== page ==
8

I want to insert 5 blank lines after every line in my input file.

foo.txt:

line 1
line 2
line 3

out.txt:

line 1





line 2





line 3    





...

Solaris 5.10, nawk or sed.

12

That's the job for sed:

sed -e 'G;G;G;G;G' file

With awk:

nawk -vORS='\n\n\n\n\n\n' 1 file

Or shorter version:

awk 'ORS="\n\n\n\n\n\n"' file

or avoid setting ORS for each input line:

awk 'BEGIN{ORS="\n\n\n\n\n\n"};1' file
  • Or this variant: awk 'ORS="\n\n\n\n\n\n"' – Janis Jun 6 '15 at 7:55
  • Or this variant: sed 's/$/\n\n\n\n\n/g' file – Dani_l Jun 7 '15 at 14:56
  • @Dani_l: It only works in GNU sed – cuonglm Jun 7 '15 at 14:57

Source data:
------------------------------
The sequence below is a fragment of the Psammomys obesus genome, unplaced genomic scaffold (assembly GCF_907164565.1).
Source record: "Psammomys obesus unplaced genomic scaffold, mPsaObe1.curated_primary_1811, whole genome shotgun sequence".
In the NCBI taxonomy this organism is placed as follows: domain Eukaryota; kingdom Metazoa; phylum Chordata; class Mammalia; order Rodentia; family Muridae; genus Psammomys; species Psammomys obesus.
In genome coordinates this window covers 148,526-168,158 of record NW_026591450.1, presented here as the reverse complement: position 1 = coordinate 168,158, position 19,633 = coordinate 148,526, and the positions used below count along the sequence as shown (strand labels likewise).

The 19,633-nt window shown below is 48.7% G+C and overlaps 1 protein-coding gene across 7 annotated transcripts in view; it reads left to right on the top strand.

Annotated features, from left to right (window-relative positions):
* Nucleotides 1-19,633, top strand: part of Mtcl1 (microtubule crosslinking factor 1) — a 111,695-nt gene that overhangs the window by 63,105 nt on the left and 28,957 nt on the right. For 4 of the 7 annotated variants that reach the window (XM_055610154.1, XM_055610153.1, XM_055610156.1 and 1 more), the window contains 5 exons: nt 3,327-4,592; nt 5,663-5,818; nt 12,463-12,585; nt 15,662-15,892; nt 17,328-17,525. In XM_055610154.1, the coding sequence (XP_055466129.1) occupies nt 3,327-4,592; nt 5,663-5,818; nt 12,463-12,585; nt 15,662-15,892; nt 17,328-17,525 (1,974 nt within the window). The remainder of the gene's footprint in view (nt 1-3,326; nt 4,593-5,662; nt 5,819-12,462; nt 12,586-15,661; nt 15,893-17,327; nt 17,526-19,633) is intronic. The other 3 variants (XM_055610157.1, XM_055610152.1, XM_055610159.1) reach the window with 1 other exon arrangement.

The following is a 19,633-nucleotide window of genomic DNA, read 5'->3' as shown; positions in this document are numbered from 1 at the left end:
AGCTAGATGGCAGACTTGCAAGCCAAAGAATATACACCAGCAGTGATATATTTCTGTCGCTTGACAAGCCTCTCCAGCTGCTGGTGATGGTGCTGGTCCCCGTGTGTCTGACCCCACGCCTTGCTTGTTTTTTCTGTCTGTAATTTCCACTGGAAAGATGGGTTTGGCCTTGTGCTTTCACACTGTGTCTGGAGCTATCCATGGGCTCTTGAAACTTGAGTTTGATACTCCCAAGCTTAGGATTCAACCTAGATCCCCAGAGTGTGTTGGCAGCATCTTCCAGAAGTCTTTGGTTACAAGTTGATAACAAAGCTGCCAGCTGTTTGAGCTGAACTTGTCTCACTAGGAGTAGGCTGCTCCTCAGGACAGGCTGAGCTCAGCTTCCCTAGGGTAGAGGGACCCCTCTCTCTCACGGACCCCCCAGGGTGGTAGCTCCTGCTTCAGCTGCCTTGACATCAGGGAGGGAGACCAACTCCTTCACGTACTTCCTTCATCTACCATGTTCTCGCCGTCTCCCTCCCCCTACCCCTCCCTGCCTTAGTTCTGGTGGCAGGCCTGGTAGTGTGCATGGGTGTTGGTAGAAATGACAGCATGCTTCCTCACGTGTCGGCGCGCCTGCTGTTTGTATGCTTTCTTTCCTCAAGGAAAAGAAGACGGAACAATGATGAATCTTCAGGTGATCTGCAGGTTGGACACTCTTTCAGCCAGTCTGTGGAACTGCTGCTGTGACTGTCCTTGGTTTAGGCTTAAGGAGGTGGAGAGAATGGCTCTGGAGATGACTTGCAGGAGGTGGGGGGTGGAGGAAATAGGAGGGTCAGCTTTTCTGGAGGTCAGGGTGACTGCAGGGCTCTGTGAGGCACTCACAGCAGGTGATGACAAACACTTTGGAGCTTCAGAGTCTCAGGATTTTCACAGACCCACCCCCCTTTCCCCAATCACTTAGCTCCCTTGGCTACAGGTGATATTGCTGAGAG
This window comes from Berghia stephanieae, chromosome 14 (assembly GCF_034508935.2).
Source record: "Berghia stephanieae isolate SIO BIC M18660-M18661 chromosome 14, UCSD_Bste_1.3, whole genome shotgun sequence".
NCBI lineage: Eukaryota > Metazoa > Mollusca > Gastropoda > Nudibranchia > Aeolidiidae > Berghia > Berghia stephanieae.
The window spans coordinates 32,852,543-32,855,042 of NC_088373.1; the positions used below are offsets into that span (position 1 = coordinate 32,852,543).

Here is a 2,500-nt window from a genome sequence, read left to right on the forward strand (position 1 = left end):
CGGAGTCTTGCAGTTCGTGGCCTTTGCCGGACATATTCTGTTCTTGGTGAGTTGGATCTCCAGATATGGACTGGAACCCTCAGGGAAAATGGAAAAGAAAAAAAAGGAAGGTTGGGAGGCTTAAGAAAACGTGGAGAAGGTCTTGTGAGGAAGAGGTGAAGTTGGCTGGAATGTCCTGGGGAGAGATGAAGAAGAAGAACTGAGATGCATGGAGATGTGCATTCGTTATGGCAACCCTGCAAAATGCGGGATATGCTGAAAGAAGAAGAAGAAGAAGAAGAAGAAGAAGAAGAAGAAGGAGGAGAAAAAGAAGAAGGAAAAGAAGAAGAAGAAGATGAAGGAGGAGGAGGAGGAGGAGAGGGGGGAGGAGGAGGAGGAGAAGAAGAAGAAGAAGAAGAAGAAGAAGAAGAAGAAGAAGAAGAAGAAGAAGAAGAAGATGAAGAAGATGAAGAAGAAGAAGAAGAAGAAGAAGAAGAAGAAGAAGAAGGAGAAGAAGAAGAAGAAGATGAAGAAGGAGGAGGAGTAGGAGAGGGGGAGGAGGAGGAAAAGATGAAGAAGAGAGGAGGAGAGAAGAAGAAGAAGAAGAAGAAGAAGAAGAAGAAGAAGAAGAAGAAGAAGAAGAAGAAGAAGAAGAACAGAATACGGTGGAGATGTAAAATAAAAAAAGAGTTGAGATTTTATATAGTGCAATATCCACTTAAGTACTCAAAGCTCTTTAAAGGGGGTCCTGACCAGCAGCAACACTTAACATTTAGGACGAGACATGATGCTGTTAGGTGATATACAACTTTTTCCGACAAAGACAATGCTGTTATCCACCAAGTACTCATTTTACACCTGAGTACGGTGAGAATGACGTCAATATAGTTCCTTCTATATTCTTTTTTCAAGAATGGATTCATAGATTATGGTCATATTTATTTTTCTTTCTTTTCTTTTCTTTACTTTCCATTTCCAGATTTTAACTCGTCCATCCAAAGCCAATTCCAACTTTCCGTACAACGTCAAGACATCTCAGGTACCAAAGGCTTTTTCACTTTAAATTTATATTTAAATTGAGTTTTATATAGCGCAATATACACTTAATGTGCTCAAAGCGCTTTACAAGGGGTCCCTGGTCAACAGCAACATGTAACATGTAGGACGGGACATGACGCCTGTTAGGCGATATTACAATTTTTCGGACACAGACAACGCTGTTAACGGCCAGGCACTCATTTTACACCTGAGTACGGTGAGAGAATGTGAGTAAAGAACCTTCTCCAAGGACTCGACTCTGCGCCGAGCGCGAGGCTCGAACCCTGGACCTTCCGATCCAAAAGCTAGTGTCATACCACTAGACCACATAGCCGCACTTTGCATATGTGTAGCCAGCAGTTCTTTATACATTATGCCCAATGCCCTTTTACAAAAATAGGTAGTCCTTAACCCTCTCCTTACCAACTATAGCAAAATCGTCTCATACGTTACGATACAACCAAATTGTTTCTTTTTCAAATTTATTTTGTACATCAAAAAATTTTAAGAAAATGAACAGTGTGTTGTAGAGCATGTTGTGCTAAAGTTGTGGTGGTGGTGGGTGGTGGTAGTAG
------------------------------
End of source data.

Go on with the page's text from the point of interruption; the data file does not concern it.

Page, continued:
• @cuonglm didn't know that, thanks for the info. Which part is gnu specific? the \n in replacement? – Dani_l Jun 7 '15 at 14:58
  • @Dani_l: Yes, \n in the replacement part of s///. – cuonglm Jun 7 '15 at 15:00
0

Another one , with printf

cat file.txt | xargs printf "%s\n\n\n\n\n"

To output that to a file

(cat file.txt | xargs printf "%s\n\n\n\n\n") > out.txt

0

You might want to use nl for this, too. It comes to my mind because when I do stuff like that I often find it useful to retain the original line-numbers.

eval "nl -ba -s'$(printf "\n\n\n\n\n'")" <infile

Also pr is spec'd for the -doublespace argument - which will double all newlines in input on output.

But sed's good, too.

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